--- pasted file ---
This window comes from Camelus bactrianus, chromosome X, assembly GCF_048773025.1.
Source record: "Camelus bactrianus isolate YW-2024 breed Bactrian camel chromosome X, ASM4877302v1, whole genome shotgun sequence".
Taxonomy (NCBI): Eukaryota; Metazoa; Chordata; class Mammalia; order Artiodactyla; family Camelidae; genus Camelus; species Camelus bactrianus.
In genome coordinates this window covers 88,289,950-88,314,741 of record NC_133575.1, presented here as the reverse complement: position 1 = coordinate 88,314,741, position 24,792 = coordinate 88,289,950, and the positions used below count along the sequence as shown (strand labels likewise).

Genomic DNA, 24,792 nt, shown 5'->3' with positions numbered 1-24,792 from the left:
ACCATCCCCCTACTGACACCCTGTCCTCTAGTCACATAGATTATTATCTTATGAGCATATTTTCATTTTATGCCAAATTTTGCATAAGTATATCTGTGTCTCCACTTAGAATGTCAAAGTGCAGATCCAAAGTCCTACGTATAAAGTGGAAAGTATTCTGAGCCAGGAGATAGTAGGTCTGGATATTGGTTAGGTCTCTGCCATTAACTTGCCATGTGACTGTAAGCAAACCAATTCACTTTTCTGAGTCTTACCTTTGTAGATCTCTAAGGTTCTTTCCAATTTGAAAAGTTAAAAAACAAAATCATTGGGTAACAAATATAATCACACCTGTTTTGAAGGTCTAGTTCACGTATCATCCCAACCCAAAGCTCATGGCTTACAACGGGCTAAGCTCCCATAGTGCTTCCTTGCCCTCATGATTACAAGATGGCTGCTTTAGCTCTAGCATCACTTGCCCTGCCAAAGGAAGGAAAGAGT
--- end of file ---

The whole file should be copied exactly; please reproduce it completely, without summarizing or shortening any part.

This window comes from Camelus bactrianus, chromosome X, assembly GCF_048773025.1.
Source record: "Camelus bactrianus isolate YW-2024 breed Bactrian camel chromosome X, ASM4877302v1, whole genome shotgun sequence".
Taxonomy (NCBI): Eukaryota; Metazoa; Chordata; class Mammalia; order Artiodactyla; family Camelidae; genus Camelus; species Camelus bactrianus.
In genome coordinates this window covers 88,289,950-88,314,741 of record NC_133575.1, presented here as the reverse complement: position 1 = coordinate 88,314,741, position 24,792 = coordinate 88,289,950, and the positions used below count along the sequence as shown (strand labels likewise).

Genomic DNA, 24,792 nt, shown 5'->3' with positions numbered 1-24,792 from the left:
ACCATCCCCCTACTGACACCCTGTCCTCTAGTCACATAGATTATTATCTTATGAGCATATTTTCATTTTATGCCAAATTTTGCATAAGTATATCTGTGTCTCCACTTAGAATGTCAAAGTGCAGATCCAAAGTCCTACGTATAAAGTGGAAAGTATTCTGAGCCAGGAGATAGTAGGTCTGGATATTGGTTAGGTCTCTGCCATTAACTTGCCATGTGACTGTAAGCAAACCAATTCACTTTTCTGAGTCTTACCTTTGTAGATCTCTAAGGTTCTTTCCAATTTGAAAAGTTAAAAAACAAAATCATTGGGTAACAAATATAATCACACCTGTTTTGAAGGTCTAGTTCACGTATCATCCCAACCCAAAGCTCATGGCTTACAACGGGCTAAGCTCCCATAGTGCTTCCTTGCCCTCATGATTACAAGATGGCTGCTTTAGCTCTAGCATCACTTGCCCTGCCAAAGGAAGGAAAGAGT